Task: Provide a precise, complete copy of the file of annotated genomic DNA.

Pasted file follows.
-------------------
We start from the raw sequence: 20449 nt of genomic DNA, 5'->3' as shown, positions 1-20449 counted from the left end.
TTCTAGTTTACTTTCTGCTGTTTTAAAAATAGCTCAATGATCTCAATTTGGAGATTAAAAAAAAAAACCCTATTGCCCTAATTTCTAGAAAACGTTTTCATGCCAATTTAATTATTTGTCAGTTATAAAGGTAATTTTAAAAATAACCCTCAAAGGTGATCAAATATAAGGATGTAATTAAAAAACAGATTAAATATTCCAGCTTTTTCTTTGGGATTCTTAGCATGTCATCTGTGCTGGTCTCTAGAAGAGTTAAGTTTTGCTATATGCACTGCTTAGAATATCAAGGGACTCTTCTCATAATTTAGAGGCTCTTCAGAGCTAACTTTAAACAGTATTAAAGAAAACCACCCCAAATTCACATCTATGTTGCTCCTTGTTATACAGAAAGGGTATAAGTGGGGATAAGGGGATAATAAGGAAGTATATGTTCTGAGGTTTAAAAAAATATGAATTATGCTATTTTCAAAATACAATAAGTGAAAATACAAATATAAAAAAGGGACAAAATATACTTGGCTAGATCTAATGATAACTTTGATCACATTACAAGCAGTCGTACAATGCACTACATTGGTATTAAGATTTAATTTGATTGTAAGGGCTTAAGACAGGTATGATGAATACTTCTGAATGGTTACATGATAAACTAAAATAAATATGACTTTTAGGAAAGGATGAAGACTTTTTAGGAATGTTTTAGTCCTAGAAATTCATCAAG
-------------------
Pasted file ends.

We start from the raw sequence: 20449 nt of genomic DNA, 5'->3' as shown, positions 1-20449 counted from the left end.
TTCTAGTTTACTTTCTGCTGTTTTAAAAATAGCTCAATGATCTCAATTTGGAGATTAAAAAAAAAAACCCTATTGCCCTAATTTCTAGAAAACGTTTTCATGCCAATTTAATTATTTGTCAGTTATAAAGGTAATTTTAAAAATAACCCTCAAAGGTGATCAAATATAAGGATGTAATTAAAAAACAGATTAAATATTCCAGCTTTTTCTTTGGGATTCTTAGCATGTCATCTGTGCTGGTCTCTAGAAGAGTTAAGTTTTGCTATATGCACTGCTTAGAATATCAAGGGACTCTTCTCATAATTTAGAGGCTCTTCAGAGCTAACTTTAAACAGTATTAAAGAAAACCACCCCAAATTCACATCTATGTTGCTCCTTGTTATACAGAAAGGGTATAAGTGGGGATAAGGGGATAATAAGGAAGTATATGTTCTGAGGTTTAAAAAAATATGAATTATGCTATTTTCAAAATACAATAAGTGAAAATACAAATATAAAAAAGGGACAAAATATACTTGGCTAGATCTAATGATAACTTTGATCACATTACAAGCAGTCGTACAATGCACTACATTGGTATTAAGATTTAATTTGATTGTAAGGGCTTAAGACAGGTATGATGAATACTTCTGAATGGTTACATGATAAACTAAAATAAATATGACTTTTAGGAAAGGATGAAGACTTTTTAGGAATGTTTTAGTCCTAGAAATTCATCAAG